Why My Favourite Letter is the Letter P
There is a significant population of Polish people where I live, so we are fortunate to have several Polish delis. John and I ventured into our first local Polish deli more than 10 years ago and of course, the first thing we made a beeline for were the sweets. As one might suspect, every label was in Polish but there was no attempt to translate anything to English. I don’t know why, but I guess it never occurred to its Polish owners that a British, let alone a Filipino, might ever be one of their customers! The counter attendants didn’t speak much English either, so attempts to extract any information about the ingredients of their pastries were unsuccessful. John and I are unhindered by nut allergies, so there aren’t any obstacles to our food consumption and we were admittedly reckless with our purchases that day!
Of all the sugary treats we brought home, there was only one I remembered vividly (and fondly), and because of this wondrous discovery of pączkis or Polish doughnuts, my favourite letter of the food alphabet became the letter P. Pączkis, compared to typical doughnuts, are quite large and a bit more bread-like in texture. They are not too sweet even with the glazed sugar coating because of the surprise—the tart plum filling that comes with every bite. A later introduction to pierogi (Polish dumplings) at a street market in London made the letter P even more favoured. Boiled or fried, this pleasurable parcel is filled with sweet or savoury ingredients, and is one of the national foods of Poland.
Trips to our local Polish deli became frequent and we were slowly learning more about Polish food. This fledgling relationship grew even deeper, and from the precursory pastries, we moved on to bread (or chleb in Polish) and we immediately realised that the Polish are masters of the sourdough bread. Plain or with different seeds—caraway, sunflower, sesame and linseed—all their breads have amazing flavour, have just-right chewy texture, and stays fresh for days.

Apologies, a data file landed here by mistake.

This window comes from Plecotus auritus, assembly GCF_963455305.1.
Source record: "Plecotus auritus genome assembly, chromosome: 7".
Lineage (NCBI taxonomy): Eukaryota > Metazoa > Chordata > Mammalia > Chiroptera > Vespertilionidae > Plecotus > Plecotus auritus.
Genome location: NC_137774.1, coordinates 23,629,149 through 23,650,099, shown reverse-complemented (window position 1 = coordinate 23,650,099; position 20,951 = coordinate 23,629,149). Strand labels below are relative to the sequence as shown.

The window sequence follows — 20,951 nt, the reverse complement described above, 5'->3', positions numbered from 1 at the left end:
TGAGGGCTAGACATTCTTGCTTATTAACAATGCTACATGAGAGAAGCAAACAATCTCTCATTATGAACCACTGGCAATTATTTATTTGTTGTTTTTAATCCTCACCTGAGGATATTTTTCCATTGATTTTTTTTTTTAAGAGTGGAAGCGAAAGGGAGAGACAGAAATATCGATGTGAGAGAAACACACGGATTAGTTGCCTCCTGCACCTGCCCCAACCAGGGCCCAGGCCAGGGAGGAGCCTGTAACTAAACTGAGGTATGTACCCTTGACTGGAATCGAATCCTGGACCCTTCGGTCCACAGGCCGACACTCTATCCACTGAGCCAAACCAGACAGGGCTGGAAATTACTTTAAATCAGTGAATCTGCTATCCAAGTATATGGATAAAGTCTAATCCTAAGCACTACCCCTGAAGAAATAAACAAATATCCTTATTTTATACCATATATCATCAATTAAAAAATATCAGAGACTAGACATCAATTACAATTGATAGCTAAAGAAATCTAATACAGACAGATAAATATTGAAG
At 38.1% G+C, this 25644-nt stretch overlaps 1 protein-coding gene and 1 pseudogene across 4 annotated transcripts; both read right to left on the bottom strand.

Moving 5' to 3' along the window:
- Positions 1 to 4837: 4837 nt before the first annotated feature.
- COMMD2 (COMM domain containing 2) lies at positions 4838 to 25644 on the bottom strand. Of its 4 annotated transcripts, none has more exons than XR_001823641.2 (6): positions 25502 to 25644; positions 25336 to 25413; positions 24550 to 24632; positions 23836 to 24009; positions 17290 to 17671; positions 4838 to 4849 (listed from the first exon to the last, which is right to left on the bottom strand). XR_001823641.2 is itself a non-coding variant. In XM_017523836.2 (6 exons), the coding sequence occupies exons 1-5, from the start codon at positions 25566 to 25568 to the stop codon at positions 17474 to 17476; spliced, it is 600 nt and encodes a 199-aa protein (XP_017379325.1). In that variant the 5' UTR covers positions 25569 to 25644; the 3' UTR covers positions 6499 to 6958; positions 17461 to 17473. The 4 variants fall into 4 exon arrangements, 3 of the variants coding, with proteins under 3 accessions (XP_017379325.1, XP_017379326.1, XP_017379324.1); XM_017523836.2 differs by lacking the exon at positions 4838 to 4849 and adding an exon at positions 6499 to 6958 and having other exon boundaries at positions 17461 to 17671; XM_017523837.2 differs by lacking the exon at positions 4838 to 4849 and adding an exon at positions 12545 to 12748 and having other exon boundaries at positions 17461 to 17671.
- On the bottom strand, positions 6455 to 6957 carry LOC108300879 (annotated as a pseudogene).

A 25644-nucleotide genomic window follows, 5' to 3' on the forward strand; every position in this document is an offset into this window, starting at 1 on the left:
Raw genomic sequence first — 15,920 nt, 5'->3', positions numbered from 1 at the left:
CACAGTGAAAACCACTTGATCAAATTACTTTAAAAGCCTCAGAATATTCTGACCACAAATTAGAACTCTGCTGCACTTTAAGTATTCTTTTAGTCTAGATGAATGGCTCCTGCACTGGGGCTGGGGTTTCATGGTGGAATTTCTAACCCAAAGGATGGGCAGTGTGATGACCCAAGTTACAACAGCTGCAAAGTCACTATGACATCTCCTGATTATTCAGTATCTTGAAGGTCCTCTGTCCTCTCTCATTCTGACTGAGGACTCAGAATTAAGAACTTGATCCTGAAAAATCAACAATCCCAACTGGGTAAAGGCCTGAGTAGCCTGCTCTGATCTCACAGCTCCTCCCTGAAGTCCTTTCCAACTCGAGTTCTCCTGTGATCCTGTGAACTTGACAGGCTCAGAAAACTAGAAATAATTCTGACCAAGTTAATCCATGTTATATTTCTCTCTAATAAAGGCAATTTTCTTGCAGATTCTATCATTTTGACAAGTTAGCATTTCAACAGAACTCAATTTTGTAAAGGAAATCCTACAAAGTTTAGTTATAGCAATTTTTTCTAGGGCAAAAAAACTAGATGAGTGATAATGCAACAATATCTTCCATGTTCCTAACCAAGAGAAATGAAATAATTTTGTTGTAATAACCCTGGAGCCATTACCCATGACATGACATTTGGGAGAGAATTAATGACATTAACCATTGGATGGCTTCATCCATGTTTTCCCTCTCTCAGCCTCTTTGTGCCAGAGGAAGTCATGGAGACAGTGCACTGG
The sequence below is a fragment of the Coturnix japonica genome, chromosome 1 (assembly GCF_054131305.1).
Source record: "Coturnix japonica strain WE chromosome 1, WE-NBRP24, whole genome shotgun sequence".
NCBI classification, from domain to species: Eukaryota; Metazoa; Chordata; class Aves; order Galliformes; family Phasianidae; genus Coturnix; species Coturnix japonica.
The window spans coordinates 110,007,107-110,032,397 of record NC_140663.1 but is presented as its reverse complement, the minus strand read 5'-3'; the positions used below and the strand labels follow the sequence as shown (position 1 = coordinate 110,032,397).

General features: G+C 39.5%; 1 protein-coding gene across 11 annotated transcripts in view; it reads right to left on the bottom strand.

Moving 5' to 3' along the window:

Crazy as it may sound, John and I are one of those people who will travel for authentic food so a trip to Poland was always in the cards. Is 900 miles too far? Not for pączkis, it’s not! Poland, obviously, is more than just doughnuts and dumplings. It is the birthplace of composer Frédéric Chopin, astronomer Nicolaus Copernicus and scientist Marie Curie. The largest city and capital of Poland, Warsaw, is a great cultural destination with wonderful art galleries and remarkable architecture at every turn. Its Old Town was nearly completely destroyed during World War II, but has since been rebuilt and is now a UNESCO World Heritage site.
Our quest for authentic pączkis and pierogi has brought us to Warsaw. Warsaw has opened our eyes to the beauty of the seasonality of Polish cuisine and has piqued our interest in Polish culture. Needless to say, we will be back for more pączkis and pierogi, but we are also looking forward to all the marvellous things to eat that will surely come our way the next time we visit Poland!